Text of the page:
If any one trend has shaped pop music this decade, it has been the rise of electronic dance music in America. DJs are all over the pop charts, all over the festival landscape, even all over the Grammys. You might have Skrillex or Diplo on your workout mix as we speak.
So the time feels right for a book on the formative days of American EDM. And it's hard to think of an author more qualified than Moby, the brainiac songwriter-producer and one of this country's first, and most successful, big-name DJs.
But if you're dying to know how the party got started, Moby's new book, Porcelain: A Memoir, falls short of telling you. In fact, for a 400-page autobiography, it feels frustratingly incomplete, leaving you wondering quite a bit about the man, now 50, who wrote it.
Porcelain is an intimate window into about 10 critical years in Moby's life, including his rise from essentially homeless nobody to globe-trotting DJ cavorting with rock stars. Born Richard Melville Hall, he's a one-of-a-kind protagonist, a former punk kid, militant vegan and generally devout Christian who loved nothing more than party music. But the book's relatively short timeline hinders its capacity to tell Moby's story in full.
Porcelain basically begins in the late '80s, with Moby in his early 20s, a monastic aspiring DJ living in an abandoned factory in New York's Meatpacking District — so right away, it's clear we'll mostly be glossing over Moby's childhood and early musical development. (Two fun facts about Moby: He's a descendant of Moby-Dick author Herman Melville, and back in third grade, he was best friends with Robert Downey Jr. Fascinating, right? Well, these two facts go unmentioned UNTIL THE LAST SEVEN PAGES OF THE BOOK.)
Then Porcelain ends (spoiler alert, but hey, it says it right there on the jacket) in 1999, with Moby wondering if his forthcoming album Play might be the end of his career — so you can forget reading about all the multiplatinum records and Grammy nominations that followed.
For the book to end where it does, Moby must assume the reader already knows all about Play, how its inspired mix of ethereal musicality and vintage gospel samples became a commercial licensing phenomenon and spawned crossover pop hits like South Side and Bodyrock. If so, you can read Porcelain as sort of a 10-year buildup to a careermaking artistic statement: "And then, the rest was history ..."
But if you aren't familiar with Play, it's never evident, or even suggested, that greatness is just over the horizon. Only rarely does Moby break down his approach to musicmaking, like how he crafted his breakthrough 1991 single Go after watching a videotaped episode of his favorite show, Twin Peaks, and how it took finding just the right engineer to bring his rock album Animal Rights to life. But he barely mentions his successful film and TV work during the '90s, compiled on the 1997 album I Like to Score. (Did you know Moby remixed the James Bond theme for the film Tomorrow Never Dies? No? Well, sorry, but you won't read about it here, either.)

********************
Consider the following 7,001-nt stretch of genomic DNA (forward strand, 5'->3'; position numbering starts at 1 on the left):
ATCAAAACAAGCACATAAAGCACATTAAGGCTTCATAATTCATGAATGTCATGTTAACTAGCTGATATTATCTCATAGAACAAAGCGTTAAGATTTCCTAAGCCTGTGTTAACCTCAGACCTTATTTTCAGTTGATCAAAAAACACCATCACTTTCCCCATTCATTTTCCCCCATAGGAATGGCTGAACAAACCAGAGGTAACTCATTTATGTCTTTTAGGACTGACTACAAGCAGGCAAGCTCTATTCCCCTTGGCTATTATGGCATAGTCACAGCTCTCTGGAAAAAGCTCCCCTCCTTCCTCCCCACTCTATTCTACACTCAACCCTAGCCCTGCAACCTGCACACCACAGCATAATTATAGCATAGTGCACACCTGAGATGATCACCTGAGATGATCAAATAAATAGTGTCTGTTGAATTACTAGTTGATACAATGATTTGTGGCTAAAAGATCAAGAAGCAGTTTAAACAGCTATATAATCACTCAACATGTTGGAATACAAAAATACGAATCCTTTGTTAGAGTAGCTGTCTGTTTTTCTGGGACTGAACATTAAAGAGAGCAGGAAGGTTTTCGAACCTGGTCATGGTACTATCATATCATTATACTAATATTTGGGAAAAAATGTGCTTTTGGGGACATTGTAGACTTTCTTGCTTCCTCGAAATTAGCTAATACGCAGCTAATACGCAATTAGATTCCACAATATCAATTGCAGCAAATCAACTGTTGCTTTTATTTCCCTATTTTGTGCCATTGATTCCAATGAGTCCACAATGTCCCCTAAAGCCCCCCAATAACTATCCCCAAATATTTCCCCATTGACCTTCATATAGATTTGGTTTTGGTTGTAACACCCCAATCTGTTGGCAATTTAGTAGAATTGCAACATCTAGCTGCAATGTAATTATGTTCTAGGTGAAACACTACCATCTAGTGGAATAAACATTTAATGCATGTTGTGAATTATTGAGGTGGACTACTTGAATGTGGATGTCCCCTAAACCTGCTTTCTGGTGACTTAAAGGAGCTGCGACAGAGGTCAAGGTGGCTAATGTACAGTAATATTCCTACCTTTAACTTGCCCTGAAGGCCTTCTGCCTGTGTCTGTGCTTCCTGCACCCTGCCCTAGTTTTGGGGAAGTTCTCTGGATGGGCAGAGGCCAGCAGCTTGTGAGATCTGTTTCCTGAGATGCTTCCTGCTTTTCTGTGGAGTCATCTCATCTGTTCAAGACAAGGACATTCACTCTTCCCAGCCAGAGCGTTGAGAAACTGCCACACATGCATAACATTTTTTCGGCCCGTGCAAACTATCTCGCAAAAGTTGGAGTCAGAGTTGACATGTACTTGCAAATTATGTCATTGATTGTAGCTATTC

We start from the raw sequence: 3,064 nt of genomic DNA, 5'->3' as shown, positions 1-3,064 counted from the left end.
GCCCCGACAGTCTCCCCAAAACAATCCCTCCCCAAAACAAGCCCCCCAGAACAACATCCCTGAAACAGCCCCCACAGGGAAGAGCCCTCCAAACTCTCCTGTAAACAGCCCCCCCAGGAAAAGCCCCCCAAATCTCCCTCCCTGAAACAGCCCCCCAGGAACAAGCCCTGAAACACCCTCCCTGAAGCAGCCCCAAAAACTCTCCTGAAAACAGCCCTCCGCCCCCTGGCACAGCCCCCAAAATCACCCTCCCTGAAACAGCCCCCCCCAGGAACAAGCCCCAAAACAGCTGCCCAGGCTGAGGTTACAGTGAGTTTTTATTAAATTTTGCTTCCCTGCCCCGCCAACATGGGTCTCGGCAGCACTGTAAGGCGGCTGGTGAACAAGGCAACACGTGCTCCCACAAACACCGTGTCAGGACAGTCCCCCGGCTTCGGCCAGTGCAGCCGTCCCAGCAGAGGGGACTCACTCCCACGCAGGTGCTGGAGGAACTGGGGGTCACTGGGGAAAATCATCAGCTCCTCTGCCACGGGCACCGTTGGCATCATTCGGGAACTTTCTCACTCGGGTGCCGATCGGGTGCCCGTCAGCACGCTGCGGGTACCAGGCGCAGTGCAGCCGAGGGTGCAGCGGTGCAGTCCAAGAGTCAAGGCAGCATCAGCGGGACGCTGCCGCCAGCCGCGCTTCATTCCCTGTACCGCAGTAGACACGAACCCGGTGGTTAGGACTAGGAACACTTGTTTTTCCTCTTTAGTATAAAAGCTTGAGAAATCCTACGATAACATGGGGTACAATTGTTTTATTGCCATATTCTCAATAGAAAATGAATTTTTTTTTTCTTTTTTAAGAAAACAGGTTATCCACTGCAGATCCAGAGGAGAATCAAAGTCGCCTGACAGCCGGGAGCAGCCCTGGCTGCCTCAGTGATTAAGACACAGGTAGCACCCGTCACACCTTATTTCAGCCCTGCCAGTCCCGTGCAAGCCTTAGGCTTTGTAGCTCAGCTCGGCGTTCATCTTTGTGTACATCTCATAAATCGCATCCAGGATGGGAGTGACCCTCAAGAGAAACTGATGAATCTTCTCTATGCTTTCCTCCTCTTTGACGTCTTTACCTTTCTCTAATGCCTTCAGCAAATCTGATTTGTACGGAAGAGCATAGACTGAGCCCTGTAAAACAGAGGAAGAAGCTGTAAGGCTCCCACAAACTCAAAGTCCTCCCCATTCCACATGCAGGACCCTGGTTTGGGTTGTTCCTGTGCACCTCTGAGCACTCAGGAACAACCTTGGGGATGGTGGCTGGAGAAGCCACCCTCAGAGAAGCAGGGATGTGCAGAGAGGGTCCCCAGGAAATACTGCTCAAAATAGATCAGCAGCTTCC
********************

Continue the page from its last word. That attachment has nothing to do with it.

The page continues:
So what does Moby write about? He spends a lot of time on the New York club scene of the late '80s and early '90s (visceral and fascinating) and European raves from the same era (also interesting, though here, he can't help but write as more of an outsider). He writes openly about failed relationships and road one-night stands (though toward the end, these stories start to feel repetitive and pointless).
And he puts his fascination with philosophy to use, candidly deconstructing his complicated thoughts on spirituality and sobriety — though, again, not always to a satisfying degree. After years of dry living, he resumed drinking in 1995 and, in the book, never seems to regret it, though he apparently got sober again in the mid-2000s — another argument that perhaps Porcelain should've gone on a little longer than it did.
It must be said that Moby writes with rich, tangible detail and beauty, especially about the squalid corners of New York he adored almost to a fault. (He particularly relishes describing the city's smells, everything from "an apartment that smelled like deep-fried cats" to an approaching subway train's gust of "disinfectant, old concrete dust, rat poison and dirty air.") It's probably telling that Porcelain's early blurbers are writers, not musicians — Salman Rushdie, Dave Eggers, Susan Orlean — because much of the book is framed and focused in a way that makes it feel like fiction.
And in the book's early chapters, he does capture the sense of communal euphoria that gave rise to, and still fuels, the modern EDM industry.
"No big companies were doing this for us; we had created all of this — thousands of us, in different cities around the world," he writes. "We had learned how to make electronic music and how to DJ and how to press vinyl and how to start record companies and how to start clothing companies. We were renting clubs and warehouses and putting on events for thousands of ecstatic, dancing people. We were starting magazines and radio stations and inventing new musical forms: joyful, futuristic music that was the soundtrack to this new world we'd created. I wasn't succeeding as a musician playing by rules that some old person had created decades ago: I was succeeding in a musical landscape that my peers had gleefully invented yesterday."
Moby never draws a direct line between those early days of disco and today's raging millennial bacchanals; that, along with the gaps in his own career timeline, makes Porcelain feel like an unfinished document. But maybe he'll dive back in. The book on American EDM will be written someday. And I still think Moby might be the guy to write it.
Contact Jay Cridlin at firstname.lastname@example.org or (727) 893-8336. Follow @JayCridlin.